Elsewhere in the tropics
A tropical wave (Invest 94L) a few hundred miles north of the northernmost Lesser Antilles Islands has been pretty much torn apart, and is no longer a threat to develop.

Next post
Wunderground's severe weather expert Dr. Rob Carver will likely be posting an update on Alex late tonight. My next update will be Monday by 10am EDT.

Jeff Masters

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Quoting Levi32:
Also, the dry air currently over Texas won't be remaining that dry....it is associated with an upper low (200mb) that will be gone by the time Alex gets close.



Exactly. Forget "dry air" - not a factor.
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Quoting StormW:
Hi Levi;Taz!



hi
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This is what I think it will do.

At 5:00@11:00,it will reform into a tropical storm.

11:00pm today-June 30th-Steady intensification,+5 knots every advisory,may pull of a small RI.

Afterwards-I don't know?
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A larger cyclone Like Alex take s a Lot of time to gather a Lot of Moementumn and the intensity Guidance has been good so far with the storm.
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Thanks Storm... back to lurking.
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180. swfla
It appears that the oil spill is going to be impacted no matter which way Alex goes from here. Part of the feeder ban is going over SW Fla.

Link
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poor BP
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Also, the dry air currently over Texas won't be remaining that dry....it is associated with an upper low (200mb) that will be gone by the time Alex gets close.

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i'm thinking swfl is going to get some biggggg storms along the coast tonight,wouldn't be suprised to see some severe wx reports,alot of theses storms will contain gusty winds around 40-50mph!!!!
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Quoting StormW:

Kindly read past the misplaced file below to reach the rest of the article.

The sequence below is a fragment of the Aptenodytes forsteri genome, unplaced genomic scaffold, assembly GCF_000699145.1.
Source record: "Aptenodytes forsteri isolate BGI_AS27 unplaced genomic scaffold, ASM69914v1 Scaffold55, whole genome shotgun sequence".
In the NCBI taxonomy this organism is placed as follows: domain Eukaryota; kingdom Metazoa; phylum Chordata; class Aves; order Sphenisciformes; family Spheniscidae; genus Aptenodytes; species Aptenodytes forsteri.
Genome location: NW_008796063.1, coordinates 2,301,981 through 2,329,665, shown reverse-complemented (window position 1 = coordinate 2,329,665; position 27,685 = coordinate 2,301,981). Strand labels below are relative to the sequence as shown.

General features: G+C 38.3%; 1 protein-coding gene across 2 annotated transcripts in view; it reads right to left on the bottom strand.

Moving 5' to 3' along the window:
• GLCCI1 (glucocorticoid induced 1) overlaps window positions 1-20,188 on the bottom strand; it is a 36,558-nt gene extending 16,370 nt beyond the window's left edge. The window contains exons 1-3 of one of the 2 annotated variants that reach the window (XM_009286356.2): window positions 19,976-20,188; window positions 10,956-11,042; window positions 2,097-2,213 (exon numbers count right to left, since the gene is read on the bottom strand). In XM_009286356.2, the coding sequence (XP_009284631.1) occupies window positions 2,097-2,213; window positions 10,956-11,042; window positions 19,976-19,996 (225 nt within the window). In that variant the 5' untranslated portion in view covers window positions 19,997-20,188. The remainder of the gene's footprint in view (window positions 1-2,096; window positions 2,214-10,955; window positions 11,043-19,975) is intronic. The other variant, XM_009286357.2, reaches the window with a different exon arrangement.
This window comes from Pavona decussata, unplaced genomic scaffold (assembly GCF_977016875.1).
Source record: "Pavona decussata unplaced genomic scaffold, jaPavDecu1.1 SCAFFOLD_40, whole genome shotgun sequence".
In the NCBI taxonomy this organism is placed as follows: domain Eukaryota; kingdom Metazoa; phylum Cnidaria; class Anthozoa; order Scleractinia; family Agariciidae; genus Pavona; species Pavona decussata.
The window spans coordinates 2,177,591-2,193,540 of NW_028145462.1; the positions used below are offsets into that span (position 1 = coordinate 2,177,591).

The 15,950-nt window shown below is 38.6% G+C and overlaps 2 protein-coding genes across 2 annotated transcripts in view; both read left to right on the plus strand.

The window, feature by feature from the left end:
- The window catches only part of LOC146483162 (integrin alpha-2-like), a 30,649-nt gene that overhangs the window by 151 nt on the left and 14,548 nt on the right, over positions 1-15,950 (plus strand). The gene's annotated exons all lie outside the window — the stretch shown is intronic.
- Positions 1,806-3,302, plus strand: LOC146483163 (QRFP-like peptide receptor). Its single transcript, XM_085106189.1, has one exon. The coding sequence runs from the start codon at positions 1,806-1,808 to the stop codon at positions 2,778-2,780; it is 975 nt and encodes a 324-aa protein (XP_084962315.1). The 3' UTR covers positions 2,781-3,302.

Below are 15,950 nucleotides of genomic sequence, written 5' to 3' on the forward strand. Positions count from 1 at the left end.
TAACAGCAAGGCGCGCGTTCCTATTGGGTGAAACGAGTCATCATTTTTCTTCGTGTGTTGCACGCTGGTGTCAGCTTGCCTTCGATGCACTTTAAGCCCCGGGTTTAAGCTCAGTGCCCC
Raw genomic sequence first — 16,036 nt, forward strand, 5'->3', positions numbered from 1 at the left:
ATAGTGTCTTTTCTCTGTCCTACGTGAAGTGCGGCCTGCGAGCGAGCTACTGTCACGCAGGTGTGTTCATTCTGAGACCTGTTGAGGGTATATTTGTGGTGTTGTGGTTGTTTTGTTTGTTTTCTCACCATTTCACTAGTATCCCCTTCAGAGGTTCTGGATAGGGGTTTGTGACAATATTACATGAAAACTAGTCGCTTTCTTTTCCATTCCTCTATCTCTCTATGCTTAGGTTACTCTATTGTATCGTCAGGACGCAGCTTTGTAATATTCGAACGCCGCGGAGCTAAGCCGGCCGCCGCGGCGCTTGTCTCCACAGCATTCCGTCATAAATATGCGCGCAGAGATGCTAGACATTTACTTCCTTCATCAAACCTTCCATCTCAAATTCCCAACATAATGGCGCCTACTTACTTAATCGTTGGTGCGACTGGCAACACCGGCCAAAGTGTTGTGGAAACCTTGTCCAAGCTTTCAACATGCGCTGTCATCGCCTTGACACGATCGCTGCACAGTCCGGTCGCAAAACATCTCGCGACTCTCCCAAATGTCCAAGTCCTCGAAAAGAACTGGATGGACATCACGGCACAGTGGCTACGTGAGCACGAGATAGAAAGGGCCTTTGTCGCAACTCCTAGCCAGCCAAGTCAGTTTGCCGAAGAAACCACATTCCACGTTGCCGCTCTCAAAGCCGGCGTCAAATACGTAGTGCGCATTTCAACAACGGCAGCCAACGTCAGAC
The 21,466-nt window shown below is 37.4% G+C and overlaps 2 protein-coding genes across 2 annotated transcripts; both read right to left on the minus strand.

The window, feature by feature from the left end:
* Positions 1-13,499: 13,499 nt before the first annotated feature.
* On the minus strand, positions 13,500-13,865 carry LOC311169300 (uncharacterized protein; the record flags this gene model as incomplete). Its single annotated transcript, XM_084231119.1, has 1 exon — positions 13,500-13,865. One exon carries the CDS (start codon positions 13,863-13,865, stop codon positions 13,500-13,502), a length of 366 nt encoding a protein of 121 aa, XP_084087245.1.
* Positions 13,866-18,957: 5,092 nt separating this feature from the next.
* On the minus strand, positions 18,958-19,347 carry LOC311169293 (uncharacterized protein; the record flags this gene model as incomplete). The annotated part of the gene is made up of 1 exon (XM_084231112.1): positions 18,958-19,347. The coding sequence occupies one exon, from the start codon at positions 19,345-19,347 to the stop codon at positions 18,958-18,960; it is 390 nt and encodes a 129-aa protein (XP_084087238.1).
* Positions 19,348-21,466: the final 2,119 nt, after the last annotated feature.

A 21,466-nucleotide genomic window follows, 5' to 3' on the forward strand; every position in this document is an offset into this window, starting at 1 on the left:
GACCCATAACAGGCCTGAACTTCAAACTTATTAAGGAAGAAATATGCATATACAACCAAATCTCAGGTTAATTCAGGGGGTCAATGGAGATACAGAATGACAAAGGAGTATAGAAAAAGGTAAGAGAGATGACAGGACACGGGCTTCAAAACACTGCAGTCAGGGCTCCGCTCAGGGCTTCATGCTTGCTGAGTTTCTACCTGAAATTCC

TROPICAL DEPRESSION ALEX SPECIAL SYNOPSIS JUNE 27, 2010 ISSUED 3:25 P.M.

Awesome!!!!! I so needed that list of abbreviations lol
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It's lost convection to the NW, but the structure of Alex is really astonishingly good for a storm that just spent a day over land. And the NW section is now over water. Have a feeling we'll see round two of RI.

I'm not even going to comment about the increasingly probable track except to make a Captain Obvious comment: A major in Louisiana at this particular time would be a catastrophe.

The products that I will be looking at the most now, other than satellites of Alex, are WV and current analysis maps of the CONUS to see just what that trough is up to. Otherwise it's just playing model roulette.
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Analyzed positioning of the trough, 300 mb:

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Quoting smmcdavid:


Anyone?


The intensity forecasts are low, and the models aren't particularly skillful with those. There is no reason why Alex shouldn't strengthen into a hurricane with that amount of time over the gulf with little wind shear if any at all. A major hurricane is entirely possible if it has more than 3 days over water. Worst-case scenario it could even challenge Audry.
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Quoting smmcdavid:


Anyone?


Like someone already mentioned (i think it was stormchaser2007) there could be dry texas air. Also, like Levi said, the models are likely under a bit in intensity.
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18z Early Cycle NHC model tracks
Alex
Statistical/Simple Models (CLIPER,BAMs,LBAR,other Statistical Models)





Dynamic Models (More sophisticated models)

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Alex needs life support..and he's about to get it.
Link
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Tornadic thunderstorm moving from Detroit area into Southwestern Ontario.
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Quoting smmcdavid:
I see the northern shift in the models, but am I also seeing a less intense forecast... maybe not even getting to hurricane strength? Wouldn't it have more time to strengthen if it were to go more North?

Now I'm confused.


Anyone?
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Quoting Ameister12:
Alex is about to emerge.


Yes, and GetReal surmised this approximate exit hours ago. Good job, GR!
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Floater - Rainbow Color Infrared Loop
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This looks significant. 12Z Late cycle models: